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Fur, Fortune, and Empire: The Epic History of the Fur Trade in America

3.77  ·  Rating details ·  437 ratings  ·  66 reviews
From the best-selling author of Leviathan comes this sweeping narrative of one of America’s most historically rich industries.

Beginning his epic history in the early 1600s, Eric Jay Dolin traces the dramatic rise and fall of the American fur industry, from the first Dutch encounters with the Indians to the rise of the conservation movement in the late nineteenth century.
Hardcover, 442 pages
Published July 12th 2010 by W. W. Norton & Company (first published July 1st 2010)
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3.77  · 
Rating details
 ·  437 ratings  ·  66 reviews

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Aug 02, 2010 rated it liked it
In most failed relationships, it’s pretty easy to pinpoint the reasons things went wrong. One party or the other was unfaithful, or dishonest, or hygienically challenged, or possessed of a knife collection that includes more knives than you feel necessary.

Sometimes, though, things just don’t work out, and you can’t explain why. The chemicals aren’t present; there is no spark. Even though your partner showers regularly, never steals from your purse when you aren’t looking, and only has enough kn
Oct 29, 2017 rated it liked it
Shelves: 2010s, history, usa, ccl
Recommend for history seekers. The local library has this cataloged 978. It has Library of Congress Cataloging-in-Publication data, including ten separate subject entries. Alas, LC catalog number slots it over in 381, economics. Lost there for history shelf browsers. Wonder how many libraries are using purchased LC cataloging with Dewey 381'.45680973--dc22? Belongs in history!

1. Fur trade--North America--History.
2. Fur trade--West (U.S.)--History. ...
6. Europe--Colonies--America. ...
8. North Ame
Lauren Albert
Dec 04, 2010 rated it really liked it
Shelves: history-american
Well-researched look at the fur trade from its earliest days. It was painful to read; I almost gave up half way through when he got to the clubbing of Sea Otters. Thankfully, most of the book focuses on the business and politics of the trade. A central, if depressing, part of American history.

One thing I forgot to include was a small critique of the author's overemphasis on the role of the fur trade in the War of 1812. He barely mentions impressment, for instance, which is central according to A
Ash Jogalekar
Mar 08, 2019 rated it it was amazing
A marvelous and highly revealing history of the fur trade in America, right from the first permanent European settlements in the 17th century to the end of the 19th century. A story of inspiring doggedness against an incredibly unforgiving environment and of the tragic clash of civilizations.

Dolin's basic thesis is that fur was to the 17th and 19th centuries what oil was to the 20th, and it was the possibility of buying beaver furs in unprecedented quantities for fashion-hungry Europe from India
Aug 28, 2010 rated it it was amazing
Shelves: nonfiction
Another fantastic book! What a lot of things I never knew! I wish schools presented history this way. I think this book really gets to the heart of why and how certain events happened in our country. To say that there were French and Indian wars is not enough. To say the British fought the French and Indians is not enough. What were they fighting over? The impression in my mind from eons ago was simply land. But it was what the land signified, and it wasn't land for land's sake or simply for col ...more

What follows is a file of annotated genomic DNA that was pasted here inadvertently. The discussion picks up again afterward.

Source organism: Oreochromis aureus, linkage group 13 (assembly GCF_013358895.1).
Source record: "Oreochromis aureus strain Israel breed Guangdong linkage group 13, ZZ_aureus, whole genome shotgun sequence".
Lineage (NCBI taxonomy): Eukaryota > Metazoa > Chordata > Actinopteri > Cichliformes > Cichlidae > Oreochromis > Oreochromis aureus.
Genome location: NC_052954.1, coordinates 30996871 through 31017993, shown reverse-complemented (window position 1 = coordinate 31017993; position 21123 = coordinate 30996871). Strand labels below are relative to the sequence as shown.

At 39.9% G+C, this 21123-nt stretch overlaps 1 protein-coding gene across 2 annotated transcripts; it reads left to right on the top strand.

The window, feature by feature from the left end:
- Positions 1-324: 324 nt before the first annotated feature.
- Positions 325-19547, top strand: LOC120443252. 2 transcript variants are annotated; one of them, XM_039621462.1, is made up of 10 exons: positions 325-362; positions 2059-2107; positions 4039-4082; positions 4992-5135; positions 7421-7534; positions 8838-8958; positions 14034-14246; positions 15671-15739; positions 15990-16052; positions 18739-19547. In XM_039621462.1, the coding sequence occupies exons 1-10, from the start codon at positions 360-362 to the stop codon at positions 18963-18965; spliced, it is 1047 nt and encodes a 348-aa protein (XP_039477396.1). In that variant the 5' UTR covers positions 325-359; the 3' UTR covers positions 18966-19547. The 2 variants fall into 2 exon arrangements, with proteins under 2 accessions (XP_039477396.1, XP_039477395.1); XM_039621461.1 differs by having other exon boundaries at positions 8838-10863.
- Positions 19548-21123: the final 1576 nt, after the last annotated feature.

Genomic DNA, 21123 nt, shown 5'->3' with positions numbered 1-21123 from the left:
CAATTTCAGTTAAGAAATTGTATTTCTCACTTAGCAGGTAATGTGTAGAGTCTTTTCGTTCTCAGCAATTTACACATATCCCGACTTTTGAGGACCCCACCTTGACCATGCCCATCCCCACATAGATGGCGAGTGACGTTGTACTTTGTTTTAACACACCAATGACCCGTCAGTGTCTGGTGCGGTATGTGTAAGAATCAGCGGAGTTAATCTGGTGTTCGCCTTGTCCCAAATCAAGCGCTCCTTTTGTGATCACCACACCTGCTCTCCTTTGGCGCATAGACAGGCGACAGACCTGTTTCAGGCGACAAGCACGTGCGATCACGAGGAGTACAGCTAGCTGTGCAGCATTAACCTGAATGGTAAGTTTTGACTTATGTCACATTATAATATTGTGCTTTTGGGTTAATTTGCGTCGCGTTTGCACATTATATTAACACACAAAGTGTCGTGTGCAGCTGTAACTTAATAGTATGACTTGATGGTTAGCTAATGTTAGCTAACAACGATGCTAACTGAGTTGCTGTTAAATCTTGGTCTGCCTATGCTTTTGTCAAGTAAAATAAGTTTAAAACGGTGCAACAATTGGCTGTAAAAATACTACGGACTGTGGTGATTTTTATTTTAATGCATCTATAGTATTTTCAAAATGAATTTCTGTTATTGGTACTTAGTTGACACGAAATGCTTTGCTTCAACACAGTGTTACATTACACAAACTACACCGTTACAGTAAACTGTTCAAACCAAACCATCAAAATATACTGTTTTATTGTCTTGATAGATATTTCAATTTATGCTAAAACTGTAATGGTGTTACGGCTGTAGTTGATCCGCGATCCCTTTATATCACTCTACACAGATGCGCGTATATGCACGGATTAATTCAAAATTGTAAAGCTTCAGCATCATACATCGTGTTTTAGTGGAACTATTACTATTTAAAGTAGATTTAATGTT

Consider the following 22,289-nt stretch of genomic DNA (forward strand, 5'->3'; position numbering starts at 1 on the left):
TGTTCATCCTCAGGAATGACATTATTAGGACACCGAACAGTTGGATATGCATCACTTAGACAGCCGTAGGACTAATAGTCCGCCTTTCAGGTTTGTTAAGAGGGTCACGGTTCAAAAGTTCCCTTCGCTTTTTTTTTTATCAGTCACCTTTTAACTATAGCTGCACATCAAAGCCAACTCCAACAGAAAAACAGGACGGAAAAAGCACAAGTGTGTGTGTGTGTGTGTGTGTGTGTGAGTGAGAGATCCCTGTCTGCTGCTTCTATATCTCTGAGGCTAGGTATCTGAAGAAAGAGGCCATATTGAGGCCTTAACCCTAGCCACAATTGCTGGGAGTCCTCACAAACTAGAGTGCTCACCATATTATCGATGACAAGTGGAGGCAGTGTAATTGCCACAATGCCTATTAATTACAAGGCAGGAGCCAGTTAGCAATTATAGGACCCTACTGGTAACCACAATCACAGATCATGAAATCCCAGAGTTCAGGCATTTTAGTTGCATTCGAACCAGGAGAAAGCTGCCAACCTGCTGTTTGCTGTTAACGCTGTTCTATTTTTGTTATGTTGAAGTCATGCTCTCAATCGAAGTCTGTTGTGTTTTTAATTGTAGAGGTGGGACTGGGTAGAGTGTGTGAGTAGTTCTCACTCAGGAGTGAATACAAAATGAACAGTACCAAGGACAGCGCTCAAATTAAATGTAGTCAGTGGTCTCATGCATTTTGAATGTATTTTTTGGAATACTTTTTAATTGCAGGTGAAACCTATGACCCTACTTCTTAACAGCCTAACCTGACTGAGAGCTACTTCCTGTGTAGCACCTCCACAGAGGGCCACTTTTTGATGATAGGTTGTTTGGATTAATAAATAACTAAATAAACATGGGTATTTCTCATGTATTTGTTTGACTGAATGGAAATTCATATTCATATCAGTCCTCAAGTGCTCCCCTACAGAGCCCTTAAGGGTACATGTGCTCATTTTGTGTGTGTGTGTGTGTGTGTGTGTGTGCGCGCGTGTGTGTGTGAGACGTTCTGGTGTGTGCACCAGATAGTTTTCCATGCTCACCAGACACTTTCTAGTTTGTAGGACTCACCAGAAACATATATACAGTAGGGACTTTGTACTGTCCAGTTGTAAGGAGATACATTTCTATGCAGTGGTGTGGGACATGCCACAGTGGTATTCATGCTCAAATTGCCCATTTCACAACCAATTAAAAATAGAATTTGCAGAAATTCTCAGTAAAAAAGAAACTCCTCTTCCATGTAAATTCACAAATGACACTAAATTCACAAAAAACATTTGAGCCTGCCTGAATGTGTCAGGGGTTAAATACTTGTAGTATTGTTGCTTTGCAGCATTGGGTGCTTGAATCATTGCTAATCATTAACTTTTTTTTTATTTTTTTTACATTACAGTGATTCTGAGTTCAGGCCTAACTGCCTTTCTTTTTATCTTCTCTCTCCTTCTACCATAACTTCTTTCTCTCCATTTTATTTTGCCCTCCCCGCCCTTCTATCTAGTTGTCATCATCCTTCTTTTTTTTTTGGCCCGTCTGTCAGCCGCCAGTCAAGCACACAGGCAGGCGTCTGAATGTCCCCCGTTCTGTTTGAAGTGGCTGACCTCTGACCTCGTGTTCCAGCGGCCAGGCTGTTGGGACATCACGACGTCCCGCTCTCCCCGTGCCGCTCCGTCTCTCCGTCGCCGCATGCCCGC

Feb 06, 2011 rated it liked it
I saw this book at the library and decided to read it because I had been to the Museum of the North American Fur Trade in Chadron, NE and wanted to know more. As a side note, this MNAFT is a fantastic small museum and well worth a detour from a trip to The Badlands and the Black Hills. It started, or perhaps I started, off strong, but it quickly became repetitive. The argument didn't really seem to build through the book and I ended up skimming the last 60 pages or so because I had pretty much g ...more
David R.
May 05, 2011 rated it it was amazing
An excellent, and eye opening treatment of the oft-overlooked mainstay of colonial and early republican America: the fur trade (mostly beaver, but also otter and buffalo). Dolan considers a grand sweep from the 16th through 20th centuries, with especial emphasis on the fur wars of the northeast (1600s through 1780s) and the combat between Astor's American Fur Company and British interests in the early 18th Century. In addition, Dolan sensitively examines the complex relationships between traders ...more
Bruce Greene
This book is very readable but the author makes an unforgiveable mistake on page 212 by identifying James Monroe as the US President in 1812 who declared war on Great Britain. That type of mistake creates doubt in my mind over the veracity of the entire book. Thus I gave it 3* instead of 4.
Apr 13, 2015 added it
excellent. i got it because i was curious about astor(ia), but found the book compelling from cover to cover.
May 15, 2016 rated it it was ok
We read this for an animal rights reading group. I did not expect it to be really animal-friendly, but I was interested in this history. But not only is the book not overly friendly to animals (following the speciesist but accept language tradition of referring to a species of animals in the singular; i.e., beaver were being trapped, rather than beavers, which removes any semblance of individuality from the lives being [brutally] taken and lumps them together as a a unit or, in this case, produc ...more